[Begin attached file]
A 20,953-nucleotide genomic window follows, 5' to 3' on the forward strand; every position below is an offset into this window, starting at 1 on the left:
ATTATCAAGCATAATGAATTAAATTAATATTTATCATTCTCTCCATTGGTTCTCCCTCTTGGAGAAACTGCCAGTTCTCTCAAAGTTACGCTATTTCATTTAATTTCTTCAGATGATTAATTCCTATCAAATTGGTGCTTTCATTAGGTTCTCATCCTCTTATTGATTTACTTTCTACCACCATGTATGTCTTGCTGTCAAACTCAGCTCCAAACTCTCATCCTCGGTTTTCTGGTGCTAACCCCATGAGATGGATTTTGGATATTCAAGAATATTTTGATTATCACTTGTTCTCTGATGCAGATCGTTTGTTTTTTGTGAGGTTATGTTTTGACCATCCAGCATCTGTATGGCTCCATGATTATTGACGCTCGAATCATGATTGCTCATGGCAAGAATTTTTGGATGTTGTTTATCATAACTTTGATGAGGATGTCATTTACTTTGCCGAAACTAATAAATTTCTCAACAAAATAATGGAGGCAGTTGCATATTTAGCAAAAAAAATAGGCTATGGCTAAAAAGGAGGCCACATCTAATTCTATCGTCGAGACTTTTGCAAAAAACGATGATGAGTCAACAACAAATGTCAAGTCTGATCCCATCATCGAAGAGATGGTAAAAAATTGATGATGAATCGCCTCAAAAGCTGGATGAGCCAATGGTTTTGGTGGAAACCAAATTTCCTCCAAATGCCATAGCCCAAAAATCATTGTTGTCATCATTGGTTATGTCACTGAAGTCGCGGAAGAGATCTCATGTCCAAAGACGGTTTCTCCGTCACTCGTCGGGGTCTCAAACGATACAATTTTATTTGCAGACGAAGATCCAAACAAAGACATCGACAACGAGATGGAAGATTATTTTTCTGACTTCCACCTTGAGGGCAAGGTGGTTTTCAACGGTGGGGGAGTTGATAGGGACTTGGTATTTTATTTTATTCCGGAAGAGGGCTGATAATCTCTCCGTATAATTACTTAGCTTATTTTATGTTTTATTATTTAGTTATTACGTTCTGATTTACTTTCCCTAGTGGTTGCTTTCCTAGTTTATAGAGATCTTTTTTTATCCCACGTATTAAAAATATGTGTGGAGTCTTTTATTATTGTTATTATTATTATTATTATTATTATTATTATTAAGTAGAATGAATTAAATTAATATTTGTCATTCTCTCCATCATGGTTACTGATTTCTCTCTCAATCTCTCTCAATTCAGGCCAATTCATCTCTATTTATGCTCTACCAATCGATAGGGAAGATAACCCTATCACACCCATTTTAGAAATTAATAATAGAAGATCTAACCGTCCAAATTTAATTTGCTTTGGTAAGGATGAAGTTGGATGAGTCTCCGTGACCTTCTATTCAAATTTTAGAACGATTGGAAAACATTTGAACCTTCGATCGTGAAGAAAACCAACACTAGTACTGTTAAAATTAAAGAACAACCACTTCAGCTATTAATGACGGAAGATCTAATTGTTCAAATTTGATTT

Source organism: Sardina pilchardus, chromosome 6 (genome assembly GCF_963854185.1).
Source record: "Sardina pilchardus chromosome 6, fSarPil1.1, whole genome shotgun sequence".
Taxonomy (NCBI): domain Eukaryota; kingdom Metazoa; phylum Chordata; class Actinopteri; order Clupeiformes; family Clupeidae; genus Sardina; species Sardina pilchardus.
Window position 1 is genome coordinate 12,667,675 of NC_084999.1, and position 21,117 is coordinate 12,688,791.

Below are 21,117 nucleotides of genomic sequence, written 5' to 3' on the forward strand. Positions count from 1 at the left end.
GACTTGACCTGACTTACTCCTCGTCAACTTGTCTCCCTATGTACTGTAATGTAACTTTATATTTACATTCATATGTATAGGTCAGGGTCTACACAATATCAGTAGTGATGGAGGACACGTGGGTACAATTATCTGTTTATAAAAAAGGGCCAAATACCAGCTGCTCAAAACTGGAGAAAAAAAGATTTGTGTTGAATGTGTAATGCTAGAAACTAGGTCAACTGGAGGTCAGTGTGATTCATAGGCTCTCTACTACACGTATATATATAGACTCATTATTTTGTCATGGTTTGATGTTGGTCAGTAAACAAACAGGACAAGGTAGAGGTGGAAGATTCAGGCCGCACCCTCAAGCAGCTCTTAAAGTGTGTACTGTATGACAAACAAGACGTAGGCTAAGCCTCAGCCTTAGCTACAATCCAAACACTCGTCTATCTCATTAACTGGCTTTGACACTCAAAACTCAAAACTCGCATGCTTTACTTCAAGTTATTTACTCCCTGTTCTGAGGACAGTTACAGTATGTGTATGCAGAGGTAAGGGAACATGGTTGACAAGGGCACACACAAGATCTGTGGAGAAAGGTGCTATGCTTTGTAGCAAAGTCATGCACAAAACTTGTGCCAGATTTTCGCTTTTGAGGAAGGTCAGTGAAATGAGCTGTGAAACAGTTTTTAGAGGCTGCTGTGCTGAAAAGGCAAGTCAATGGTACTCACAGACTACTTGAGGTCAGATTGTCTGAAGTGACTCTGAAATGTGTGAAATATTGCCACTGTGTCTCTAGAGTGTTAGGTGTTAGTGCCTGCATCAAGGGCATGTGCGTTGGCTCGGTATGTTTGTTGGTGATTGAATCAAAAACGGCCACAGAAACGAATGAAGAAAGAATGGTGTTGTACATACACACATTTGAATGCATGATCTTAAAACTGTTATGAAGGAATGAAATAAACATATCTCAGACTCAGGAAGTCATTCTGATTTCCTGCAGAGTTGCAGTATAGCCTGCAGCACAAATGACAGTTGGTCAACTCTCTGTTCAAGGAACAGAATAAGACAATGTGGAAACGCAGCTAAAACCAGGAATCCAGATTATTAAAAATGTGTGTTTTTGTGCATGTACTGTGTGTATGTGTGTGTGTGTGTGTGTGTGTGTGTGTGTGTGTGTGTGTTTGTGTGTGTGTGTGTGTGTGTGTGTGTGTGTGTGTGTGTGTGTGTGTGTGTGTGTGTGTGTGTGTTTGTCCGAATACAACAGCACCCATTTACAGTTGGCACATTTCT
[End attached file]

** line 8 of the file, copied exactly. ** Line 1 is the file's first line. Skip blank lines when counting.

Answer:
GACTTGACCTGACTTACTCCTCGTCAACTTGTCTCCCTATGTACTGTAATGTAACTTTATATTTACATTCATATGTATAGGTCAGGGTCTACACAATATCAGTAGTGATGGAGGACACGTGGGTACAATTATCTGTTTATAAAAAAGGGCCAAATACCAGCTGCTCAAAACTGGAGAAAAAAAGATTTGTGTTGAATGTGTAATGCTAGAAACTAGGTCAACTGGAGGTCAGTGTGATTCATAGGCTCTCTACTACACGTATATATATAGACTCATTATTTTGTCATGGTTTGATGTTGGTCAGTAAACAAACAGGACAAGGTAGAGGTGGAAGATTCAGGCCGCACCCTCAAGCAGCTCTTAAAGTGTGTACTGTATGACAAACAAGACGTAGGCTAAGCCTCAGCCTTAGCTACAATCCAAACACTCGTCTATCTCATTAACTGGCTTTGACACTCAAAACTCAAAACTCGCATGCTTTACTTCAAGTTATTTACTCCCTGTTCTGAGGACAGTTACAGTATGTGTATGCAGAGGTAAGGGAACATGGTTGACAAGGGCACACACAAGATCTGTGGAGAAAGGTGCTATGCTTTGTAGCAAAGTCATGCACAAAACTTGTGCCAGATTTTCGCTTTTGAGGAAGGTCAGTGAAATGAGCTGTGAAACAGTTTTTAGAGGCTGCTGTGCTGAAAAGGCAAGTCAATGGTACTCACAGACTACTTGAGGTCAGATTGTCTGAAGTGACTCTGAAATGTGTGAAATATTGCCACTGTGTCTCTAGAGTGTTAGGTGTTAGTGCCTGCATCAAGGGCATGTGCGTTGGCTCGGTATGTTTGTTGGTGATTGAATCAAAAACGGCCACAGAAACGAATGAAGAAAGAATGGTGTTGTACATACACACATTTGAATGCATGATCTTAAAACTGTTATGAAGGAATGAAATAAACATATCTCAGACTCAGGAAGTCATTCTGATTTCCTGCAGAGTTGCAGTATAGCCTGCAGCACAAATGACAGTTGGTCAACTCTCTGTTCAAGGAACAGAATAAGACAATGTGGAAACGCAGCTAAAACCAGGAATCCAGATTATTAAAAATGTGTGTTTTTGTGCATGTACTGTGTGTATGTGTGTGTGTGTGTGTGTGTGTGTGTGTGTGTGTGTGTGTTTGTGTGTGTGTGTGTGTGTGTGTGTGTGTGTGTGTGTGTGTGTGTGTGTGTGTGTGTGTGTGTGTTTGTCCGAATACAACAGCACCCATTTACAGTTGGCACATTTCT